Transcending the Game: The Human Side of Sport

04/13/2015 04:40 pm ET | Updated Jun 13, 2015


David Packman recounts how a chance meeting ultimately led to a poignant reminder of our own humanity - as two AFL footballers pay homage to a family member.

On a sunny midweek morning about eighteen months ago, I sat down alone in a café in Port Melbourne and before long struck up a lively conversation with the person at the table next to me, who introduced herself simply as "Maddie."

I can't recall how it came up, but it became clear we had something in common. The odds are something like 1 in 200,000 in my case, but this effervescent young lady and I revealed to each other that we were both managing very rare blood disorders.

A lively and at times humorous dialogue followed in which we laughed about many things, including the fact that her blood platelet count was too low and mine too high. Perhaps we could somehow combine them for a perfect count?

As she stood to say goodbye it suddenly dawned on me that this was Madeleine Riewoldt. I had read about her condition some time ago and, given my own situation, I had of course taken an interest in her somewhat public journey.

Maddie's brother is the high-profile captain of Australian Rules football club, St Kilda, and one of the modern greats. An inspirational leader, Nick Riewoldt is admired for his actions even more than his words.

In addition, her cousin Jack Riewoldt is the charismatic Richmond full forward - again, a prolific figure in the game. In direct contrast to Nick, he is renowned for his raw emotion as much as his football skill.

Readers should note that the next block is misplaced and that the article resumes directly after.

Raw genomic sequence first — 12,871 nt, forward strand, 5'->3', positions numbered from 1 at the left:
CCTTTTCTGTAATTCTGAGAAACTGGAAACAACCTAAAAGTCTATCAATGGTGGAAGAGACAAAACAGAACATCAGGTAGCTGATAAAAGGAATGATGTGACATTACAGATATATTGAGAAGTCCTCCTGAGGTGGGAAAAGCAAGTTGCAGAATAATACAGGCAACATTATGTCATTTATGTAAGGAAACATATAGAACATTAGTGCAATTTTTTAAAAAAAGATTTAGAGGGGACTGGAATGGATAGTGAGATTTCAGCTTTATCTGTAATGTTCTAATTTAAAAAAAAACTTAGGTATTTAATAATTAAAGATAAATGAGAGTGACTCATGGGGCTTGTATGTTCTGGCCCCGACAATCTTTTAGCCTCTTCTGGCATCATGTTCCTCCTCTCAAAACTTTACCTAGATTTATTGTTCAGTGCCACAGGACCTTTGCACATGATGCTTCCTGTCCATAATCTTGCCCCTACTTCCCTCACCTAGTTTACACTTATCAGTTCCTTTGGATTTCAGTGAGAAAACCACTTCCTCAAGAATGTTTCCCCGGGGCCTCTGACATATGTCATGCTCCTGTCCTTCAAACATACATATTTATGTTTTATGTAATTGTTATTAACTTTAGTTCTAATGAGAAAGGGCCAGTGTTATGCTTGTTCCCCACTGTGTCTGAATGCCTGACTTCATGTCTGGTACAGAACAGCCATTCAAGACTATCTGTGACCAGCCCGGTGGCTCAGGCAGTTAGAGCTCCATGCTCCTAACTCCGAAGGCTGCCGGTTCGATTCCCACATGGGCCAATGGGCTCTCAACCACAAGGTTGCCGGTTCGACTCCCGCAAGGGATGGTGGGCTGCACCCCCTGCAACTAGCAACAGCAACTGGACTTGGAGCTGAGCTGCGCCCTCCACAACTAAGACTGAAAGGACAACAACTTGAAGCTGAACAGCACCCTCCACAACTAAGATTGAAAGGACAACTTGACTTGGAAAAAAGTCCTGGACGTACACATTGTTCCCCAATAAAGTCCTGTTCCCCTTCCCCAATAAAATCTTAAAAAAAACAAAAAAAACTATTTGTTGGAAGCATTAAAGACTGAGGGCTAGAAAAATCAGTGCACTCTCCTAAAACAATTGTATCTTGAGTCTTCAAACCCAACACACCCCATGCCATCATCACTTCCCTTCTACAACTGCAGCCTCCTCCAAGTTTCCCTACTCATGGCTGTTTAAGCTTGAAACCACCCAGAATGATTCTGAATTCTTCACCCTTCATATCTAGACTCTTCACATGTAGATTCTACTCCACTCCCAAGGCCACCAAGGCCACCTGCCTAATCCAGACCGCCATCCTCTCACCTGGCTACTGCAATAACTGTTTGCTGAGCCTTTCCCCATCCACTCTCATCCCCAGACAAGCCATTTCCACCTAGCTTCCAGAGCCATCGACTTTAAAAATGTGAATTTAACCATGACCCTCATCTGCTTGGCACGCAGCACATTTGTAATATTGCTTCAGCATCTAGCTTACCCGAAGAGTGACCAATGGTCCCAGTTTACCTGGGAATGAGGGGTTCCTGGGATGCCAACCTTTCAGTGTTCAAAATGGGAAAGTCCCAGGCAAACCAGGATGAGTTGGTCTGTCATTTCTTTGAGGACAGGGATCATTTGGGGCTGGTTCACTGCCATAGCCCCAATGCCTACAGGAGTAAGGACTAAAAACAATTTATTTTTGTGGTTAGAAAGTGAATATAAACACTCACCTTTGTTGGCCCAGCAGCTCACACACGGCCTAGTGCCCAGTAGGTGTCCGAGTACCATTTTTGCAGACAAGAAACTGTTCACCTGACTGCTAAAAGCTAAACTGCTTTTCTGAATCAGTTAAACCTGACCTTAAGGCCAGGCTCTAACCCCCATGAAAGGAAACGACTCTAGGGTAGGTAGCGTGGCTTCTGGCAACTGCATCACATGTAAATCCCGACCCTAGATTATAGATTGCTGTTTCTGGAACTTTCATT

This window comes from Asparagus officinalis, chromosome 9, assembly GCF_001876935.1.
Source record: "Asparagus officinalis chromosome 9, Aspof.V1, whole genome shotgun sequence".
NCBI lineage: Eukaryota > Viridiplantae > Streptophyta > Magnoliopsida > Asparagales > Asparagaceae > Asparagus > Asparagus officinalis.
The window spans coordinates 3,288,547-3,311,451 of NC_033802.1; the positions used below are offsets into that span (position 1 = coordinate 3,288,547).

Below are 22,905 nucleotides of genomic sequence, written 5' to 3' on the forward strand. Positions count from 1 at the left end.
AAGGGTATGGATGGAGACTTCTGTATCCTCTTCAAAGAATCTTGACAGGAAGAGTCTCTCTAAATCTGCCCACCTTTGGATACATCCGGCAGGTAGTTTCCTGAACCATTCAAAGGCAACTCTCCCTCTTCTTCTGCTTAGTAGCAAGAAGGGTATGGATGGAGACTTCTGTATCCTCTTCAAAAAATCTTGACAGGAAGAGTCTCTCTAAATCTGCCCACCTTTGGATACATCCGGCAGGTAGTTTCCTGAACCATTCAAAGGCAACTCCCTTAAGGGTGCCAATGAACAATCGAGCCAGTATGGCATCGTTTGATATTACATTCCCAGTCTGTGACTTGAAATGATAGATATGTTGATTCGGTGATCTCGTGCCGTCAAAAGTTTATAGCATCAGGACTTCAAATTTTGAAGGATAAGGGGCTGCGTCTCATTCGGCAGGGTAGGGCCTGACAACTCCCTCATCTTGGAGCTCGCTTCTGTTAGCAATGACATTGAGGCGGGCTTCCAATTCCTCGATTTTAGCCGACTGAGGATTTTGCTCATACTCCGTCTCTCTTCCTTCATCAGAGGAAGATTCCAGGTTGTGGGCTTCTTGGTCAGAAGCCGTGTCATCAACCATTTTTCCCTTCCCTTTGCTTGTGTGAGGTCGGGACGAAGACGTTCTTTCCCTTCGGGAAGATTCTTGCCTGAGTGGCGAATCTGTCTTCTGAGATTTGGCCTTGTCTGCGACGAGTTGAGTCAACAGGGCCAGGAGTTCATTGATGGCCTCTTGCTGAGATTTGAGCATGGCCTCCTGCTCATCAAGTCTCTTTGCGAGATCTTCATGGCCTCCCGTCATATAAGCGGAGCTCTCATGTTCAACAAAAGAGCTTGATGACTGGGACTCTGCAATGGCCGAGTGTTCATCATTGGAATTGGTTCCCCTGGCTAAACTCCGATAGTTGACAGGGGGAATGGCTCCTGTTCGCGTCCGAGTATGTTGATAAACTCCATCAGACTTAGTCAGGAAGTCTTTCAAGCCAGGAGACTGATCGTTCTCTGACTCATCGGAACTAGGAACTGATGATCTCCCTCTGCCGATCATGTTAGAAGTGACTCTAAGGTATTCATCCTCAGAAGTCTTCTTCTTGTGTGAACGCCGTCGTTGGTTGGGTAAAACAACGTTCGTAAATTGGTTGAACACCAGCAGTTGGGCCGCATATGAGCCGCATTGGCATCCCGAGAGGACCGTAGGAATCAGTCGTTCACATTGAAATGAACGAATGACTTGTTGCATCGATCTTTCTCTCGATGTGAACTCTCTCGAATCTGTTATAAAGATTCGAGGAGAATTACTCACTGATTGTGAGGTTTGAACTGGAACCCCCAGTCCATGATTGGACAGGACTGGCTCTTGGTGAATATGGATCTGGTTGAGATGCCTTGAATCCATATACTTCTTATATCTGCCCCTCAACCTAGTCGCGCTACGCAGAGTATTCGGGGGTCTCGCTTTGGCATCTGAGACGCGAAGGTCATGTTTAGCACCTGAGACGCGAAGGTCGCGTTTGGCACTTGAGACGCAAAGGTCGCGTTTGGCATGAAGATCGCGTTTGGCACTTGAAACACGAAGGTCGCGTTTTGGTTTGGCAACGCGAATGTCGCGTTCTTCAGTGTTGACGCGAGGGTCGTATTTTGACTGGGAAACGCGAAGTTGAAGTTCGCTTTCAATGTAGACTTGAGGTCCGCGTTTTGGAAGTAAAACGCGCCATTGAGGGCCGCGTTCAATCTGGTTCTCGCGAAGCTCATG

All that aside, I left the café with a more confident stride, buoyed by the fact this young lady, some twenty years my junior, was so courageous in her ongoing battle against the odds and that she somehow seemed to wear her burden so lightly. She had survived not just one, but two bone marrow transplants and many other ups and downs - much more than I had ever had to endure. It was incredibly uplifting and gave me every reason to deal with my own health issues with renewed vigor and optimism.


On Tuesday, February 24 this year, Maddie, at 26, succumbed to her illness, aplastic anemia. I remember a great sadness washing over me when I heard the news. Of course, I had only spent a very short amount of time in her company, but it had been quite a profound experience.

My thoughts quickly turned to her brother Nick and cousin Jack. Having lost my own younger sister way too soon, I could not begin to imagine how that would translate for these two men - both high profile professional athletes - with their personal grief and anguish to undoubtedly play out in the public eye.

As it turned out, the media respectfully gave them space during the off-season, but as the beginning of the regular season approached - not even six weeks later - I wondered how each would handle the overwhelming emotion attached to their first game since Maddie's passing.